Another way I am teaching my students to use A.I .for "good "is by arguing that if they don’t learn how to write, they will not be able to advance as far in society as they want. A.I. can help strengthen your writing after you have already written it, but you have to do the work first.

What are the learning opportunities for students as A.I. becomes part of their or our lives?

The learning opportunities for students are currently limited. With the technology being so new, curriculum and materials are being developed on the fly. What learning opportunities exist are more about preventing students from misusing them in academic settings than harnessing them. Anecdotally speaking, the learning opportunities don’t really exist yet, but they are learning A.I. technologies by trying them out themselves. For example, my students have recently been working on a project and asked if they could use AI to generate logos or speeches using another person’s voice.

What do you see as the pros and cons of A.I. for students?

Pros of A.I:


·      Developing an understanding of material individually  instead of having to wait for the teacher if their teacher is not immediately available.


·      The ability for A.I. to write practice questions or summarize materials.


·      Streamline and shorten processes so students can focus on tasks that may be more pressing.


Cons of A.I.:


·      Students will use A.I. for nefarious purposes, including cheating and cyberbullying.


·      Students may begin to wonder why learning critical thinking and writing skills is necessary when a machine can do it, leading to greater pushback in classrooms.


·      It will greatly change  jobs and the workplace in ways we cannot predict, leading to disillusionment with education and the institutions of government because they did not prepare them for the A.I. world or protect them from it.


How does A.I. impact social media and students's use or misuse of that platform?


Students, and teenagers in particular, want to fit in. It does not take much for a person’s social status to change from good to bad in an instant. More broadly, A.I. and social media are a concerning point of intersectionality. What concerns me most as an educator and citizen is a domestic or foreign entity spreading harmful, deep-fake material to drive students towards a position they believe is righteous but anathema to the health of democracy and U.S. government interests. In essence, A.I. may be the tool of this generation that leads to increased distrust, polarization, and violence in democratic institutions like schools, making education an even more difficult task.

How are you integrating A.I. into the curriculum (or not)? And how are you protecting students from misuse or misinformation created by A.I.?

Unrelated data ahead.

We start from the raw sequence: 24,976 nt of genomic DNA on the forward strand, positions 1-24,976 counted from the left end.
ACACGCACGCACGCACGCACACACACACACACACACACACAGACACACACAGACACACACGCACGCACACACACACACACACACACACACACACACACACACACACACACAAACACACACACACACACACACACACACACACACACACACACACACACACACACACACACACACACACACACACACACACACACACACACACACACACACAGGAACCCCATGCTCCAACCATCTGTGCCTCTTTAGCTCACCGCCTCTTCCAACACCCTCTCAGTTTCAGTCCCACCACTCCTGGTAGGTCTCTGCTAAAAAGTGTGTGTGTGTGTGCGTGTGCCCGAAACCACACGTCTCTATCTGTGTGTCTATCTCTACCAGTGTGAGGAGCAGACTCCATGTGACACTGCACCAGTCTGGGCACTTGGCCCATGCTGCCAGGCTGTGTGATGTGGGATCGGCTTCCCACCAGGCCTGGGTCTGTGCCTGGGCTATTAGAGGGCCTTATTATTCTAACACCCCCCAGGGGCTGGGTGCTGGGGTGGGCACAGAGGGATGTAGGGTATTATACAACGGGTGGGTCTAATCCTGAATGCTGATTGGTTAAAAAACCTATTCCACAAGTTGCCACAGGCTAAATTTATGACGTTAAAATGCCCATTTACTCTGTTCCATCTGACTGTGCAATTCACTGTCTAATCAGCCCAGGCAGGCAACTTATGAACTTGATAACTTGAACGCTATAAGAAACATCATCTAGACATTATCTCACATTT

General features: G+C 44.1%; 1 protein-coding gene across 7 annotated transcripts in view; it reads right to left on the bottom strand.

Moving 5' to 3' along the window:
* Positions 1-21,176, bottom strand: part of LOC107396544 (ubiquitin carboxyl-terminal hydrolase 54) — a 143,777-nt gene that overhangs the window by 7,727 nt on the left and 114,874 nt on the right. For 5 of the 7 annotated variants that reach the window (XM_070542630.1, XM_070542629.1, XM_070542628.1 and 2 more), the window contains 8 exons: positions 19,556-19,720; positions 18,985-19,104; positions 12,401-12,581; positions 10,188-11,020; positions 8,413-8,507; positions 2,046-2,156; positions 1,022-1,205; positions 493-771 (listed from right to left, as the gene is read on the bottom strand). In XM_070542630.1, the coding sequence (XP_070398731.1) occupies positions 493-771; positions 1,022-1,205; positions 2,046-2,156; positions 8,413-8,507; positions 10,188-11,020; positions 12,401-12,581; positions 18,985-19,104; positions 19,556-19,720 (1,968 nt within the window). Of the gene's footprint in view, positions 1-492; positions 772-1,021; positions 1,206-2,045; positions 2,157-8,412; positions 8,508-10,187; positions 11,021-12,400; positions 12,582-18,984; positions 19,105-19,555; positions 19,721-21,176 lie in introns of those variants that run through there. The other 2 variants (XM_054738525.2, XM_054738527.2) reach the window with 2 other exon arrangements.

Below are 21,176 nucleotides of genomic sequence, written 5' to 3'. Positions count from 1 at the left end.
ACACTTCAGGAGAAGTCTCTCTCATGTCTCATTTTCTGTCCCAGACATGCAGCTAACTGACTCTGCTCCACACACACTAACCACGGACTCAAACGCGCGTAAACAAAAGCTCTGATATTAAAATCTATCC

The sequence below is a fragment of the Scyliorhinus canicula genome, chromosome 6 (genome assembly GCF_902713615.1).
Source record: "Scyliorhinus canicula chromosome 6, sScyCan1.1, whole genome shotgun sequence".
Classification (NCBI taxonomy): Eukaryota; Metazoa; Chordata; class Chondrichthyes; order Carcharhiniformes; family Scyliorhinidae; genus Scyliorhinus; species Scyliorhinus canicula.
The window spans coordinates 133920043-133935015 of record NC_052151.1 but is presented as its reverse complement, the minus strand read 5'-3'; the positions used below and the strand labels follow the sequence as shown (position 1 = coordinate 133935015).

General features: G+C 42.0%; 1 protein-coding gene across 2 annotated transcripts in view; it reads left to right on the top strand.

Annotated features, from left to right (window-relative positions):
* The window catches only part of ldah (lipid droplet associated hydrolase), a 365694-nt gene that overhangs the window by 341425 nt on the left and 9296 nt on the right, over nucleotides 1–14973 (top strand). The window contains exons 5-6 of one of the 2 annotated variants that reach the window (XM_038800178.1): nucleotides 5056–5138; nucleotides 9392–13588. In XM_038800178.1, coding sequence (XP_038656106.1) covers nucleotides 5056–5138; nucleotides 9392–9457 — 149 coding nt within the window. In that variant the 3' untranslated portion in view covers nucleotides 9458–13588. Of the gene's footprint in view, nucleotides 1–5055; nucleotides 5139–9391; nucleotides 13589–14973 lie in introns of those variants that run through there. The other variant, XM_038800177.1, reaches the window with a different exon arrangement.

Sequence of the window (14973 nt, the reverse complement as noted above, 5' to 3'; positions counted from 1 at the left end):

I have mostly integrated A.I. into the curriculum by using it for modifications and question creation. I’m using A.I. to provide more individualized instruction and materials for students. The simple way I protect students from misuse or misinformation is by vetting the material created by A.I. For instance, if I had a document rewritten from an 11th-grade reading level to a 7th-grade reading level, I would read it to make sure it was accurate and represented what was presented in the original text.

I also help protect students from A.I. misuse or misinformation by teaching them to be naturally skeptical of the material they are reading or finding. I always encourage them to find a second or third source corroborating their findings. It’s an ongoing process, but anecdotally, my students (juniors and seniors) seemingly understand A.I. is an available tool but one they use sparingly, at least in academics

Thank you, Sean.

By Erin Brady

Erin Brady wears several hats at Bennett as Co-Director of Private Client Services and as one of our Global Team Leads (GTLs). As a GTL, she supports a consultant team that works with families headed to the greater NYC area, Connecticut, New Jersey, Pennsylvania and Canada, overseeing their casework and providing updates to our corporate and RMC clients. She also serves as Account Manager of one of Bennett’s largest financial services clients in New York.

Bennett International Education Consultancy works directly with hundreds of families each year across the globe. We support families by helping them make informed decisions about the best-fit schools for their children; with our guidance, they secure placement in preschools, private day schools, public/state schools, boarding schools, colleges & universities, including schools with particular programs, such as special needs support.